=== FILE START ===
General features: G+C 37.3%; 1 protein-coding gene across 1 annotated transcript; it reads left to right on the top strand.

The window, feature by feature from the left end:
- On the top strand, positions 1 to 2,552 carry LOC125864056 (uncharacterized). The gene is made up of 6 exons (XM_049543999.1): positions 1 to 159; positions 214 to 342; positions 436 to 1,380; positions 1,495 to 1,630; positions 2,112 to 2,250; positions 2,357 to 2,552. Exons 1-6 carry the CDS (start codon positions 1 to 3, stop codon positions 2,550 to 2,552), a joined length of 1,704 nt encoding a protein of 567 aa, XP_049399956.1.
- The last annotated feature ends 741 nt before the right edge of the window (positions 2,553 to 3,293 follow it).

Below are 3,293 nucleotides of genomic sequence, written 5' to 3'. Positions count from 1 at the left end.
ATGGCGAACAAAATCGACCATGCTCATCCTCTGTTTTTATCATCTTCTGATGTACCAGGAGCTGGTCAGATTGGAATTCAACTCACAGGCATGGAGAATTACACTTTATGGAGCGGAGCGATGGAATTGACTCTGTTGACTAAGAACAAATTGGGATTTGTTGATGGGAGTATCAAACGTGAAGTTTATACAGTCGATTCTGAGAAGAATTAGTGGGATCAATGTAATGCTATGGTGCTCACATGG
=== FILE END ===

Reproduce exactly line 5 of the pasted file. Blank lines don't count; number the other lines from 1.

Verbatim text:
Below are 3,293 nucleotides of genomic sequence, written 5' to 3'. Positions count from 1 at the left end.